The “community-driven process” currently has 11 communities in Step 2 (Learning More/Initial Screenings). These include Bruce County communities like Huron-Kinloss, Brockton, Arran-Elderslie, Saugeen Shores and South Bruce, as well as the northern Ontario communities of Nipigon, White River, Blind River, Elliott Lake, North Shore and Spanish.

Another eight communities are at Step 3 of the process and are under preliminary assessment by NWMO. These include English River First Nation, Pinehouse and Creighton in Saskatchewan, as well as Ear Falls, Ignace, Schreiber, Hornepayne and Wawa in northern Ontario.

Still in Step 1 are the communities of Manitouwadge and Huron County’s Central Huron, which have both expressed interest in receiving more information.

Facella said jobs and the socio-economic benefits are obvious drivers for the expressions of interest, as scope of the project is valued at $16-$24 billion to see its completion. More than a decade of consultation may be required to see proper community and societal acceptance achieved in the eyes of Canadians, as well as the NWMO.

“This is a societal question on how it will be handled over the long-term,” said Facella. “We all have knowledge to bring to this. We share that, and it reflects that in the study, so we want people to come in, learn and contribute… it’s both a policy and ethical issue.”

A federally mandated national infrastructure project, APM is funded by nuclear fuel users in Quebec, New Brunswick and Ontario, including Bruce Power via its Ontario Power Generation (OPG) lease, as well as Atomic Energy of Canada Ltd., a trust fund was established years ago to ensure finances would remain available over the long-term to construct a system where nuclear fuel is stored and monitored for generations, during the 60 to 100-plus years the repository would operate and the centuries after the land above the site has been decommissioned.

Currently over two million used fuel bundles are stored at Canada’s nuclear reactor sites, or the equivalent of six hockey rinks stacked to the boards. The repository would be designed to accept the current used nuclear fuel as about 40% of its capacity, leaving another 60% to be filled over its operating life of about 100 years. During operations, it would also act as a “centre of excellence” where international experts could share best practices and build on Canada’s used fuel storage experience.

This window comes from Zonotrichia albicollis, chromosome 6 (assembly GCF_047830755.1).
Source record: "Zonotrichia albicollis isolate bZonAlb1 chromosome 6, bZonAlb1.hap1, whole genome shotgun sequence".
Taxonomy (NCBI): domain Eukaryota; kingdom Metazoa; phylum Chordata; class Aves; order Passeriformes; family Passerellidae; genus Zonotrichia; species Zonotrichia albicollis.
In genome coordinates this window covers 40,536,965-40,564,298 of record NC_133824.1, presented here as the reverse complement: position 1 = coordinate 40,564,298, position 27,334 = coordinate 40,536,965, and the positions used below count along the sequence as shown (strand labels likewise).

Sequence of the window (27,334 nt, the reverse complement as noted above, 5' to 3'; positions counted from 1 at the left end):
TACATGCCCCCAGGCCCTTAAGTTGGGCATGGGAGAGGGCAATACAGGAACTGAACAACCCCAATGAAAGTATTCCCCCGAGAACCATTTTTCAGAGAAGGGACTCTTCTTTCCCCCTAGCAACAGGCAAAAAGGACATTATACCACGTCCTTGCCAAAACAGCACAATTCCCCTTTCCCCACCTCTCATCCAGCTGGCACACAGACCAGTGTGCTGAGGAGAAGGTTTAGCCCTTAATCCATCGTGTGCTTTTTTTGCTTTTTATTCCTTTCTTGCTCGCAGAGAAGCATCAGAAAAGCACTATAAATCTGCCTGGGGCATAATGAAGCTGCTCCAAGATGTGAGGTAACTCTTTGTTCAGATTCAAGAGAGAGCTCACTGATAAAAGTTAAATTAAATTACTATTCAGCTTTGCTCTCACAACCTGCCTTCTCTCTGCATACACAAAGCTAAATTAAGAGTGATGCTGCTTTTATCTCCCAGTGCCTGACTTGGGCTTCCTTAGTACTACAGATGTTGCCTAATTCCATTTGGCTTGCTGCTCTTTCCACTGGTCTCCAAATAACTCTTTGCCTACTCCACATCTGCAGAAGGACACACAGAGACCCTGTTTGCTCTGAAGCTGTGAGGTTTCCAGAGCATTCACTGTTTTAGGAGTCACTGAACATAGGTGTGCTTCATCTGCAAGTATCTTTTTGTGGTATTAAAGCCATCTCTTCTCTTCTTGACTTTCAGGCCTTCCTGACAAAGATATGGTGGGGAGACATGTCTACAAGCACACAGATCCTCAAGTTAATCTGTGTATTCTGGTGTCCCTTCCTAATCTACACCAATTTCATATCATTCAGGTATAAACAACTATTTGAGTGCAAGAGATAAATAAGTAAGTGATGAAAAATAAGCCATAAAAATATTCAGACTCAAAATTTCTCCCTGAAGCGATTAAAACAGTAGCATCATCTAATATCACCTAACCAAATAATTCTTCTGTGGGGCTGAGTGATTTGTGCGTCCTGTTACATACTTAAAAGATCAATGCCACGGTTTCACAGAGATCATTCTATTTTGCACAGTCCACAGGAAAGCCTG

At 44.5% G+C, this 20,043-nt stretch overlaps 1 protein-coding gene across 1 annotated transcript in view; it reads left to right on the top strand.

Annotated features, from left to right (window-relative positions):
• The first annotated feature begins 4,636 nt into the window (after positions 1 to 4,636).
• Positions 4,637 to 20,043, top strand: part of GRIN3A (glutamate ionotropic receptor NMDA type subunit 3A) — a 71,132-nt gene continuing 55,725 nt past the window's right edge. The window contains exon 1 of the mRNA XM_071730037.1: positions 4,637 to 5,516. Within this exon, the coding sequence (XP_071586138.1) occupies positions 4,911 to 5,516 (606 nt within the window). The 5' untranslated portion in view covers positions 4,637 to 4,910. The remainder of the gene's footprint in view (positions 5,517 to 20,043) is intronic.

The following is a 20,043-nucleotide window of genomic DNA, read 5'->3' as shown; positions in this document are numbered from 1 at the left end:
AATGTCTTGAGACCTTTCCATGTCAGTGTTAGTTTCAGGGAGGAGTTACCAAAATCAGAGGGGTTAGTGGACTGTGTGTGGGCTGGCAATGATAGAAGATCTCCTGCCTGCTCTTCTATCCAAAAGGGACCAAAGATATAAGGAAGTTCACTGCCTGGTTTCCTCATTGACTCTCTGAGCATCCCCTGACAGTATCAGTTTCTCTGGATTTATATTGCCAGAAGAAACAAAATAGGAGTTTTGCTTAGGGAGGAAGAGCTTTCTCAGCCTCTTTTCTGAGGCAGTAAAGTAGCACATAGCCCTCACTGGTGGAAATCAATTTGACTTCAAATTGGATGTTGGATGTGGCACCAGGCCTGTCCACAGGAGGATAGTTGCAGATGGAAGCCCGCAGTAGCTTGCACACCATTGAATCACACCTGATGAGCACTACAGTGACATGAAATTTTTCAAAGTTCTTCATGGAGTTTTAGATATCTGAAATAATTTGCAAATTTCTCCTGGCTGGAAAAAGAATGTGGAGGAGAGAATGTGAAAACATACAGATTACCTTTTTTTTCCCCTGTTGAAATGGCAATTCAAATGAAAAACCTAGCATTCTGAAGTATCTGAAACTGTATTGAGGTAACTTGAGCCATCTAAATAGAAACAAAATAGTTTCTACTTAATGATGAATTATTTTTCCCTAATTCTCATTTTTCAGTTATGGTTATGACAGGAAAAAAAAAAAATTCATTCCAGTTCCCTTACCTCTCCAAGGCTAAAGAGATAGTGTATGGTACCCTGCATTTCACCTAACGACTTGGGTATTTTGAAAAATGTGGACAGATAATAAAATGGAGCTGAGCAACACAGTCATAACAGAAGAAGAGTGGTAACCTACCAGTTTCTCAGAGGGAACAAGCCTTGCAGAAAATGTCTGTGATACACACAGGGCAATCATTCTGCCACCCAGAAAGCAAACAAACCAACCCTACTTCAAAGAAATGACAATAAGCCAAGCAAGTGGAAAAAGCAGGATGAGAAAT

Krizanc said the NMWO decided on the deep geologic repository option as a path forward based on a 2002-2005 nation-wide study involving 18,000 Canadians, 120 information and discussion sessions in every province and territory and dialogue with 2,500 Aboriginal peoples. With options like “shooting the used fuel into the sun” as an option quickly weeded out, the repository was looked upon as the most realistic option, he said.

The study determined that “safety and security” is the top priority for Canadians, while also sharing the view that the current generation “must take action now” and not leave the build up of used nuclear fuel to future generations. The other focus of the study is that it be adaptable, Krizanc said, meaning scientific and technological advancements will be included over time, as well as the impact of societal changes and the views of Canadians.

The surface area required for the project is about 250 acres, with about 650 acres required underground at a geologically undisturbed area 500-metres or more, in either sedimentary rock like the local Great Lakes lowlands, or crystalline rock like the Canadian Shield. Russell said both rock types are suitable for a repository, as they would be a natural barrier to isolate radiation from being released into the natural environment a half-kilometre above. The primary containment would feature the Candu corrosion-resistant Zircaloy fuel bundles inserted into of a sheath of copper and encased in prehistoric bentonite clay, which near-doubles in size if ever to be exposed in water and provides a barrier from it, retaining radionuclides within the clay and host rock, he said.

“Used fuel will be retrievable during all phases,” said Russell, who added much of the public’s interest the future of the site after its closure. “These containers are designed not to fail. The regulators (CNSC) are interested and people are interested in seeing this.”

In order to earn the public’s support for the science, NWMO staff have lined up the most unlikely of timelines, scenarios and circumstances that could lead to the release of radiation, due to human error or system failure. Hypothetical geospheres and worst-case environmental scenarios involving water sources, future agricultural uses, ice ages and geological changes are all under consideration in the project modelling to show how radiation would be contained by the geology, Russell said.

“We want to be able to show people how a release would work its way through worst-case environmental scenarios,” he said.

Potential candidate areas must have no deep groundwater sources, oil and gas resources, or potentially valuable mineral or ore deposits.

Bruce County’s groundwater sources are within the first 25-30 metres, according to previous studies. It is also has low seismic activity, no oil or gas resources, no precious metals and 40% of Canada’s used nuclear fuel located in close geographic proximity.

Huron-Kinloss recently learned it passed the initial screening process, while Saugeen Shores council will be informed of its candidacy in the coming weeks.

NWMO staff agreed that the level of analysis in every community will be different, so it’s up to them to learn the needs of their audiences and provide them whatever information they require about the project.

Although NWMO has set a timeline for feasibility studies to be completed by 2014, the project has “no fixed timetable” and “no urgency” to see it advanced from a safety perspective.

“Canadians want us to get a move on, but they want us to do it right,” said Krizanc. “We’re going to take our time.”

Detailed project information and videos are available at